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Q: Now that testing is required to board a U.S.-bound flight, will country specific travel bans be removed? 

A: The CDC order does not replace Presidential Proclamations that suspend/limit entry into the US of aliens who were physically present within specific countries during the 14-day period before attempted entry. We will provide updates on these policies if/when they are available.  

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Q: Can I apply for a humanitarian exemption?

A: CDC may grant a humanitarian exemption in limited circumstances only when an individual must travel to the United States to preserve health and safety (e.g. emergency medical evacuations), and finds it impossible to access or complete the testing requirement before travel. Individuals and organizations who think they may qualify for this exemption under CDC’s Order should contact the U.S. embassy or consulate in the country from which they are departing for the United States who will then transmit your information to the CDC for consideration of the waiver request. There are no exemptions available through this process for individuals who test positive for COVID-19. 

You can contact the nearest U.S. embassy or consulate, or call these numbers at the U.S. Department of State headquarters: From the United States and Canada: 888-407-4747; from overseas: 202-501-4444

To facilitate the review of your humanitarian exemption request, the following information should be provided to the embassy or consulate for transmission to the CDC:

  • For each passenger: Name (family name/surname, given name), Passport number and Nationality
  • Cell phone, including country code, of passenger or head of household if family unit                      
  • Email of passenger or head of household if family unit
  • U.S. destination address
    • Is U.S. destination home address?          
  • Departure date and flight itinerary, including any connecting flights
    • Name of submitting entity if different from passenger
    • Name of company submitting on behalf of passenger(s) (if applicable)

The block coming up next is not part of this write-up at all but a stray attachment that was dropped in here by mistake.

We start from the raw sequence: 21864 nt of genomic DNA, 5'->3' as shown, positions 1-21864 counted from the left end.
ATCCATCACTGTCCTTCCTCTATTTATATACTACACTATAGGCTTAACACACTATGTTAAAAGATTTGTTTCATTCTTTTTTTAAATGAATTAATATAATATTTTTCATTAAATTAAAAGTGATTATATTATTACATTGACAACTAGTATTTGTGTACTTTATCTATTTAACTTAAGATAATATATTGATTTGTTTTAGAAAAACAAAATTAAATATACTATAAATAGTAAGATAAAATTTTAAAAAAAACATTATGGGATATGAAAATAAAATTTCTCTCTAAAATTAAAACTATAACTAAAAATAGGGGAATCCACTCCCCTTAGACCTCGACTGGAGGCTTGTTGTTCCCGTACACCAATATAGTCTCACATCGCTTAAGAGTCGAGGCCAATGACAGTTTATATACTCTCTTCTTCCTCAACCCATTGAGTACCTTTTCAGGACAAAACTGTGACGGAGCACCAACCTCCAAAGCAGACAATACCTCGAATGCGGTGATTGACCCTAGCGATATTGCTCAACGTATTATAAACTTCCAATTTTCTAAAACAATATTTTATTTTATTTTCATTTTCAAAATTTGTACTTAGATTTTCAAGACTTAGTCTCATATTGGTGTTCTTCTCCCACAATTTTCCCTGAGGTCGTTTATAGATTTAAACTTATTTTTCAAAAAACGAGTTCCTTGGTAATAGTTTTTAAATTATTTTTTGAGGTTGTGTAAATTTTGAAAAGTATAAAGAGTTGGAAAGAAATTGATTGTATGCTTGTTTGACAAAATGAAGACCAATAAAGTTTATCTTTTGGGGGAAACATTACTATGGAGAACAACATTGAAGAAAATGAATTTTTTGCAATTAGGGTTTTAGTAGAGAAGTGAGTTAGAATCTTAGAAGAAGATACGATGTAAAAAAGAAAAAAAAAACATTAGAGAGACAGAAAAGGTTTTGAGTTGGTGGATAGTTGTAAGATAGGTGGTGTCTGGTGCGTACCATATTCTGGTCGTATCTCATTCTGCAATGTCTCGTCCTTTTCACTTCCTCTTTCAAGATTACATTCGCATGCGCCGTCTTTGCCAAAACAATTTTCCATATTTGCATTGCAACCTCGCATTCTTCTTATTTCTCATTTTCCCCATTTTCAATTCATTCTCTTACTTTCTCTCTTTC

• Name of point of contact (POC) submitting on behalf of passenger(s) (if applicable)                                          
    • Phone and email address for POC submitting exemption request on behalf of passenger(s) (if applicable)
  • Purpose of travel to the United States (provide brief explanation of why urgent travel is needed, and how travel will contribute to health and safety of passengers(s))
  • Justification for testing exemption (e.g. no testing available,  impact on health and safety)
  • Documentation to support justification for test exemption (e.g. medical records or orders for medical evacuation)

See the Department of State’s website for more information on assistance for U.S. citizens overseas.

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Q: Are US territories considered foreign countries for the purposes of this Order?

A: No, the Order does not apply to air passengers flying from a U.S. territory to a U.S. state. U.S. territories include American Samoa, Guam, the Northern Mariana Islands, the Commonwealth of Puerto Rico, and the US Virgin Islands.

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Q: Does this Order apply to land border crossings?

A: No, the requirements of this Order only apply to air travel into the US.

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Q: Can I get a rapid test?

A: Rapid tests are acceptable as long as they are a viral test acceptable under the Order.

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Q: Does an at home test qualify?

A: The Order requires a lab report to be presented to the airline/public health officials upon request. A home specimen collection kit that is tested in a laboratory should meet the requirements, if such methods have been authorized by the country’s national health authorities.

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Q: Do the requirements of this Order apply to diplomats and special visa holders?

A: Diplomats and special visa holders are not exempt from this Order.

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What if I have had a COVID-19 vaccine or have tested positive for antibodies? Do I still need a negative COVID-19 test or documentation of recovery from COVID-19?

A: Yes, at this time all air passengers traveling to the US, regardless of vaccination or antibody status, are required to provide a negative COVID-19 test result or documentation of recovery.

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Q: Do state and local governments in the US have separate testing requirements for air passengers?

A: Federal testing requirements must be met to board a U.S.-bound flight. State and local governments may have additional testing requirements for air passengers arriving in their jurisdictions. Check local recommendations/requirements.

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Q: Can a test taken before departure from the US be used to return within the 3-day timeframe? How will testing requirements be handled for short trips?

A: If a trip is shorter than 3 days, a viral test taken in the United States can be used to fulfill the requirements of the Order as long as the specimen was taken no more than 3 days before the return flight to the US departs

Last Updated: February 12, 2021